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Airline alliances? Emirates forges its own flight path

Bilateral agreements can be easier to manage and more tightly targeted

Captain, Officer, Person Emirates
Emirates opts for bilateral deals rather than joining one of the big alliances

In the last few months Dubai national carrier Emirates has announced a major strategic partnership with United Airlines, a member of the Star Alliance.

And now FlyDubai has revealed a series of codeshares with Air Canada, another Star Alliance member.

Ask most airline CEOs within the major alliance programmes – Star Alliance, Skyteam and Oneworld – which airline they would like to see within their line-up and Emirates would probably be top of the list.  

Equally, ask Emirates what benefits joining an alliance would add to its business and it would probably say “not a lot”. 

With a well-defined strategy, Emirates realises that its greatest revenue opportunity lies by working outside an alliance structure with partners from all three groups as and when suits.

If that means Qantas (Oneworld) in Australia or United Airlines (Star Alliance) in North America then so be it. 

Why airlines join alliances

The three major alliances collectively operate around 43 percent of all capacity through their various members and networks. 

These alliances bring like-minded carriers together, creating apparently seamless product offerings and connectivity across networks and providing customers with greater choice. 

The three alliances are broadly similar in shape and size and all have cornerstone members in each of the major world markets. For instance, Star Alliance has Singapore Airlines in South East Asia, Lufthansa in Europe, United Airlines in the US and Air China.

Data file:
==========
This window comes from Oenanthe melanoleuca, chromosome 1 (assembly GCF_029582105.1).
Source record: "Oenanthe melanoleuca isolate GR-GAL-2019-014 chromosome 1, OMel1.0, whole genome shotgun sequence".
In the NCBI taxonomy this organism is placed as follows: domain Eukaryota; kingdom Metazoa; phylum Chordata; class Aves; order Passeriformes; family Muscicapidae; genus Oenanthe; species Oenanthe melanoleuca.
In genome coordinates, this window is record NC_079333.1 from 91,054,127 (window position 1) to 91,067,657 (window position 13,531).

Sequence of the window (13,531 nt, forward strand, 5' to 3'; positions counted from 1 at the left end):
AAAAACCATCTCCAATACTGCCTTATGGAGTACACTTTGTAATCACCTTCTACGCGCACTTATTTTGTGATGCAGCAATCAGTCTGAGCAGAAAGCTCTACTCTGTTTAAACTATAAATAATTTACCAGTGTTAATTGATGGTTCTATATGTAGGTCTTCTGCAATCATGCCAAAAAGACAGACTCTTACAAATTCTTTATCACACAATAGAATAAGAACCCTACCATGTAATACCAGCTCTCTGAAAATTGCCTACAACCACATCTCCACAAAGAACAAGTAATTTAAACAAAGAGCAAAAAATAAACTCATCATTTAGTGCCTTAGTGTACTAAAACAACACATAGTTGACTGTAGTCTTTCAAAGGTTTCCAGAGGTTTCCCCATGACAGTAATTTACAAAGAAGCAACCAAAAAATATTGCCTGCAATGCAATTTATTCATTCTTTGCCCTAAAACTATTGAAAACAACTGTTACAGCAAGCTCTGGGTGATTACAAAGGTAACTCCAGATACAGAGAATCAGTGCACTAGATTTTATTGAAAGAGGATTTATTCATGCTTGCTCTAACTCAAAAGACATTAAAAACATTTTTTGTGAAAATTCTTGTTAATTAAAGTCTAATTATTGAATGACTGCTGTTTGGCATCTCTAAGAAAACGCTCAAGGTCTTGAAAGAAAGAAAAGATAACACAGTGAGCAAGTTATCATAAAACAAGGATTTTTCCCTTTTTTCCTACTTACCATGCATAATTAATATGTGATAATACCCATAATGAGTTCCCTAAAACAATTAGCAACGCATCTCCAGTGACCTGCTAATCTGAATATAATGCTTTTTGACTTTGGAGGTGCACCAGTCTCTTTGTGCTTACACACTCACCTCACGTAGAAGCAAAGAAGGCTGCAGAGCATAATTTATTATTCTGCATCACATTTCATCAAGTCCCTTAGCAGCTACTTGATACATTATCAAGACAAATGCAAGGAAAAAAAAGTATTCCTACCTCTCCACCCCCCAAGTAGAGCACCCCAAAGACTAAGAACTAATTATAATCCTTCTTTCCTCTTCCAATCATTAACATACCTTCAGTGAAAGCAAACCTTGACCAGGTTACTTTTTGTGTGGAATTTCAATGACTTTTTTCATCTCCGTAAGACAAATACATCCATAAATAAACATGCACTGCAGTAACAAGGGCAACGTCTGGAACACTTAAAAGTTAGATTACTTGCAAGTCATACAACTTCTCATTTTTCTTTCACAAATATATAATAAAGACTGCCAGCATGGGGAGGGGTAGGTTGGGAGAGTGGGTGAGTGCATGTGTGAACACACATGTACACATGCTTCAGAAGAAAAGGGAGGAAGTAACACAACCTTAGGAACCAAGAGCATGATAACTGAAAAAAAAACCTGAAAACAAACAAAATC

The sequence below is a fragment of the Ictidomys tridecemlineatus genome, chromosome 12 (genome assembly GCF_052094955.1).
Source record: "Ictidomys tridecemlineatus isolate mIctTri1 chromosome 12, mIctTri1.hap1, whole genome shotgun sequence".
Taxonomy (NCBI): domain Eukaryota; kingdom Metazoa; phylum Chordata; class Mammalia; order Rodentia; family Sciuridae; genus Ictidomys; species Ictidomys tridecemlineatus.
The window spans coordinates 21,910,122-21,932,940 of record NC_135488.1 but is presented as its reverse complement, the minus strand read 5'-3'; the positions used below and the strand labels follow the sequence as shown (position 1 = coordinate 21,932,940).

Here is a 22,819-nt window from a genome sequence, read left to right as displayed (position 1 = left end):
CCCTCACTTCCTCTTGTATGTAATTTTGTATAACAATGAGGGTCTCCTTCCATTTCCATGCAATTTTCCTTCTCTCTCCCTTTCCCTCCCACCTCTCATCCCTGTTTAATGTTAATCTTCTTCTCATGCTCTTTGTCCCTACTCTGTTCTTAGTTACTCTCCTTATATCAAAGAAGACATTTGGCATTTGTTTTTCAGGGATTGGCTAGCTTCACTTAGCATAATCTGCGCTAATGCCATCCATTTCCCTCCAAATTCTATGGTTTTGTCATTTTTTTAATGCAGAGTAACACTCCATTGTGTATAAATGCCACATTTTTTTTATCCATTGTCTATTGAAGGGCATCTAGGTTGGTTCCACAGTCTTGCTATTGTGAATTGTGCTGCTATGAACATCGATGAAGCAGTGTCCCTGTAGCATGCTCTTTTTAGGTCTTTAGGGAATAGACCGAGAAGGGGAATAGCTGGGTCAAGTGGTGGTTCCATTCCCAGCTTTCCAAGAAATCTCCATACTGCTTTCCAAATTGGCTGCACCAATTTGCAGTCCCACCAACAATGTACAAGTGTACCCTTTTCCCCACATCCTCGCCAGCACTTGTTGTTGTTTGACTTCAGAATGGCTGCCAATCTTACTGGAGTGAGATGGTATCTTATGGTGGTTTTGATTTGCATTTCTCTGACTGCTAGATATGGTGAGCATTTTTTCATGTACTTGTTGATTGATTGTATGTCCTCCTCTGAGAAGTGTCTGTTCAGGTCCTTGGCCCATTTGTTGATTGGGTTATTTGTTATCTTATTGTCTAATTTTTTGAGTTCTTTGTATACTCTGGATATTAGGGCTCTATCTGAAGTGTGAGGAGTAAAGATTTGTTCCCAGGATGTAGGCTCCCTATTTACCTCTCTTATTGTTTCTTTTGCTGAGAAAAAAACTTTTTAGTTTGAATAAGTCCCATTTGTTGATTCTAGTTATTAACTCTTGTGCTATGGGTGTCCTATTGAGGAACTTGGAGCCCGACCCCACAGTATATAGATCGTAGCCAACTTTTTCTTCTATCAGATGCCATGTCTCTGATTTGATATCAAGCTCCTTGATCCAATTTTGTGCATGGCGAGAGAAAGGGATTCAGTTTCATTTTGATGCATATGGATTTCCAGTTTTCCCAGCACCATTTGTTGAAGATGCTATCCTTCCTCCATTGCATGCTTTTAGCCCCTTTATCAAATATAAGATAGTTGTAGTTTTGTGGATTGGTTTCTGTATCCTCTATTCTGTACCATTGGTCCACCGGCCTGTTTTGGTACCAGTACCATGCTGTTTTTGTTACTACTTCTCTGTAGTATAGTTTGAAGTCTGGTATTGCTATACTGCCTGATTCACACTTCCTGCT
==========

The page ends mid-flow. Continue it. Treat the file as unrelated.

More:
Global alliances, summer 2023

Global alliancesStar AllianceOneWorld AllianceSkyteam Alliance
Number of airline members261519
Number of countries served192175169
Number of destinations served1,2899981,058
Share of global capacity17%12%14%
Daily flights15,32411,15611,983
OAG Schedules Analyser

The primary airline alliances have been around for over 20 years and there’s been little movement across alliances or new members added in recent years. 

However, this may be about to change in light of airlines such as Emirates forging formal or informal arrangements around the alliance edges. 

The alliance advantage means that an airline can build market presence in a region or specific country alongside a series of partners that subsequently allow for a greater share of the market to be captured. 

Within the Middle East, airlines across all three major alliances operate with some local carriers. Taking the OneWorld alliance as an example, 11 members have some degree of capacity and presence in the region, but three – Qatar Airways, Royal Jordanian and British Airways – dominate with a 93 percent share.

Global alliances in the Middle East, summer 2023

Middle East market activityStar AllianceOneWorld AllianceSkyteam Alliance
Number of airlines operating171114
Percentage of all members65%73%73%
Largest three airlines– Turkish Airlines
– Egyptair
– Air India
– Qatar Airways
– Royal Jordanian
– British Airways
– Saudi Arabian Airline
– Middle East Airlines
Percentage share of the three largest70%93%92%
Percentage share of all Middle East capacity, summer 202312%23%19%
OAG Schedules Analyser
The alliance conundrum

The fact that there has been little churn in airline alliances highlights their complexity.

Coordinating the product items, scheduling, frequent flyer earning and pricing between a multitude of airlines, all ultimately with their own agenda and strategies, is a thankless task. It can result in lots of additional costs being added to any airline operation. 

And this is why several airlines are now developing commercial relationships outside of alliance structures – even with competing alliance airlines.

Overlay the fact that each of the current alliances probably cover all of the major markets through their existing structures, then adding new members would seem a waste of time.

More straightforward bilateral agreements could be more effective, easier to manage and, of course, more tightly targeted. 

John Grant is partner at UK consultancy Midas Aviation